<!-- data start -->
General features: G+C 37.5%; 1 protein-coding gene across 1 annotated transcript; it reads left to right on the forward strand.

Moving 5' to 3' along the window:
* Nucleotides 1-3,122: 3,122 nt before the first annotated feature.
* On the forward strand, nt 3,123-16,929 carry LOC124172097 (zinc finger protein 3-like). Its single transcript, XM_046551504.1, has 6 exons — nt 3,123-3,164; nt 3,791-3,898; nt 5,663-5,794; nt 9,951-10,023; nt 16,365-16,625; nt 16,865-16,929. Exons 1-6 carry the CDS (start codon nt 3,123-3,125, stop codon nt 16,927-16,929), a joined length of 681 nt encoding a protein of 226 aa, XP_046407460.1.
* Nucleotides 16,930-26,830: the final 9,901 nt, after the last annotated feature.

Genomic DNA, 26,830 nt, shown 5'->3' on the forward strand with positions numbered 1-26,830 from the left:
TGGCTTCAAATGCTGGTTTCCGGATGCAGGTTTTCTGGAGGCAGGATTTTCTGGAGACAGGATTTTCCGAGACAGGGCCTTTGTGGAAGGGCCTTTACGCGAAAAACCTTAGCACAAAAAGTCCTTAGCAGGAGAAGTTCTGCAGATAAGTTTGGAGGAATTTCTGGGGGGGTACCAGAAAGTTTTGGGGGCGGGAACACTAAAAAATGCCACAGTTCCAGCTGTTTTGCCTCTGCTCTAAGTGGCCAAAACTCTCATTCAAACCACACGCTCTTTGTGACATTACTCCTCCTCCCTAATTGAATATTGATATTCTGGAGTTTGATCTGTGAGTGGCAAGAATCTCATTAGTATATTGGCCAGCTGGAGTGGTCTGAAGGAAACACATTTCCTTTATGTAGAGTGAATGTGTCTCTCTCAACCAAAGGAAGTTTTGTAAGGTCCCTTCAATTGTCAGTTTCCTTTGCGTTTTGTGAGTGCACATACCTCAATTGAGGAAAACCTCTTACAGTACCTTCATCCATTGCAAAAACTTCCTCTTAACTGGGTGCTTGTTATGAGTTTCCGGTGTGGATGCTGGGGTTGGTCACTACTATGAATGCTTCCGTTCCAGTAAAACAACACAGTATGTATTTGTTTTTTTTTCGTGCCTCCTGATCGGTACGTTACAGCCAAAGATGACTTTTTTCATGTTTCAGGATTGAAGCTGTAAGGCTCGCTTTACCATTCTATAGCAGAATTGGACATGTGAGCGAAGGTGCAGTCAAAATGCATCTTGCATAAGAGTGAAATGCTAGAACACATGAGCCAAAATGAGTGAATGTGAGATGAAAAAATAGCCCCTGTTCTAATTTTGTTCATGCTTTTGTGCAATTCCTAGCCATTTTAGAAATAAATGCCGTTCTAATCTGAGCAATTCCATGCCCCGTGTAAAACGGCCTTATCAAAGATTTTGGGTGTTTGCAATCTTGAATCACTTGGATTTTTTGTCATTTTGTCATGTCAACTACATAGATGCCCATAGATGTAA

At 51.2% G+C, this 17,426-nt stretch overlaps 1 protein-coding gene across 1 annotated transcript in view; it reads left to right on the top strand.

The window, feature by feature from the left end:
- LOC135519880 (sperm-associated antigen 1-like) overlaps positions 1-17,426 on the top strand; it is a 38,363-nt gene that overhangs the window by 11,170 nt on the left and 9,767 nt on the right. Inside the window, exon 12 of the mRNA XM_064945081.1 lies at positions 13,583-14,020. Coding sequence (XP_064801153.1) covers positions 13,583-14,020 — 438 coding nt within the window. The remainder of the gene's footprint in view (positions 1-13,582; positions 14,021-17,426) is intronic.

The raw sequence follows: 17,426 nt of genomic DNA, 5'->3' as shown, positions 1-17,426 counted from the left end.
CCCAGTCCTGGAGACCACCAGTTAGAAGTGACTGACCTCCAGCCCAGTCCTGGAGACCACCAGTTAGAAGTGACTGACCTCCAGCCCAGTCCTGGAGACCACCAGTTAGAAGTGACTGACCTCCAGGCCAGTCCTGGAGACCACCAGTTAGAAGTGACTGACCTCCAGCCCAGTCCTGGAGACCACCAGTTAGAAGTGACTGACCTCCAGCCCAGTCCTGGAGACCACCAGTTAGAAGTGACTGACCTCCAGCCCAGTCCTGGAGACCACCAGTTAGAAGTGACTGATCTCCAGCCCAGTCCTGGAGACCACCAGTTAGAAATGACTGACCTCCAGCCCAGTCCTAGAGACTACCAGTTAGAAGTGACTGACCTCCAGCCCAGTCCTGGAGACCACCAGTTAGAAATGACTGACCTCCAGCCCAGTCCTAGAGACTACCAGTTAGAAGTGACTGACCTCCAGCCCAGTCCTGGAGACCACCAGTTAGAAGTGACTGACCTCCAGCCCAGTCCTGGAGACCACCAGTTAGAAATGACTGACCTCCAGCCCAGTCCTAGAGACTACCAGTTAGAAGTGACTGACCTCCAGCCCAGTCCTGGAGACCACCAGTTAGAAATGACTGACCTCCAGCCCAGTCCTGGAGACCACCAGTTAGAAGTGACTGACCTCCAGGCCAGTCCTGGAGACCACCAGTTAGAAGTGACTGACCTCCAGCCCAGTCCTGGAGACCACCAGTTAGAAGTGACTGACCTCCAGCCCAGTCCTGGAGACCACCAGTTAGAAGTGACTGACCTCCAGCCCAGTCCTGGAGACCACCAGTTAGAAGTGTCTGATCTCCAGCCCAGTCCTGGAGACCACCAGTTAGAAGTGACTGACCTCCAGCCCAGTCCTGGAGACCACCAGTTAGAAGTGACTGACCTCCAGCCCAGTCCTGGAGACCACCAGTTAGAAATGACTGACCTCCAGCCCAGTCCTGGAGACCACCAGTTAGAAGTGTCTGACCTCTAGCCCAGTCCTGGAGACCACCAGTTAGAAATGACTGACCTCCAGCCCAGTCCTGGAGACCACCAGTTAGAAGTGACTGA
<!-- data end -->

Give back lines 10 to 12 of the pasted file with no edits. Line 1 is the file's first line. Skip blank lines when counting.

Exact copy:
- LOC135519880 (sperm-associated antigen 1-like) overlaps positions 1-17,426 on the top strand; it is a 38,363-nt gene that overhangs the window by 11,170 nt on the left and 9,767 nt on the right. Inside the window, exon 12 of the mRNA XM_064945081.1 lies at positions 13,583-14,020. Coding sequence (XP_064801153.1) covers positions 13,583-14,020 — 438 coding nt within the window. The remainder of the gene's footprint in view (positions 1-13,582; positions 14,021-17,426) is intronic.

The raw sequence follows: 17,426 nt of genomic DNA, 5'->3' as shown, positions 1-17,426 counted from the left end.
CCCAGTCCTGGAGACCACCAGTTAGAAGTGACTGACCTCCAGCCCAGTCCTGGAGACCACCAGTTAGAAGTGACTGACCTCCAGCCCAGTCCTGGAGACCACCAGTTAGAAGTGACTGACCTCCAGGCCAGTCCTGGAGACCACCAGTTAGAAGTGACTGACCTCCAGCCCAGTCCTGGAGACCACCAGTTAGAAGTGACTGACCTCCAGCCCAGTCCTGGAGACCACCAGTTAGAAGTGACTGACCTCCAGCCCAGTCCTGGAGACCACCAGTTAGAAGTGACTGATCTCCAGCCCAGTCCTGGAGACCACCAGTTAGAAATGACTGACCTCCAGCCCAGTCCTAGAGACTACCAGTTAGAAGTGACTGACCTCCAGCCCAGTCCTGGAGACCACCAGTTAGAAATGACTGACCTCCAGCCCAGTCCTAGAGACTACCAGTTAGAAGTGACTGACCTCCAGCCCAGTCCTGGAGACCACCAGTTAGAAGTGACTGACCTCCAGCCCAGTCCTGGAGACCACCAGTTAGAAATGACTGACCTCCAGCCCAGTCCTAGAGACTACCAGTTAGAAGTGACTGACCTCCAGCCCAGTCCTGGAGACCACCAGTTAGAAATGACTGACCTCCAGCCCAGTCCTGGAGACCACCAGTTAGAAGTGACTGACCTCCAGGCCAGTCCTGGAGACCACCAGTTAGAAGTGACTGACCTCCAGCCCAGTCCTGGAGACCACCAGTTAGAAGTGACTGACCTCCAGCCCAGTCCTGGAGACCACCAGTTAGAAGTGACTGACCTCCAGCCCAGTCCTGGAGACCACCAGTTAGAAGTGTCTGATCTCCAGCCCAGTCCTGGAGACCACCAGTTAGAAGTGACTGACCTCCAGCCCAGTCCTGGAGACCACCAGTTAGAAGTGACTGACCTCCAGCCCAGTCCTGGAGACCACCAGTTAGAAATGACTGACCTCCAGCCCAGTCCTGGAGACCACCAGTTAGAAGTGTCTGACCTCTAGCCCAGTCCTGGAGACCACCAGTTAGAAATGACTGACCTCCAGCCCAGTCCTGGAGACCACCAGTTAGAAGTGACTGA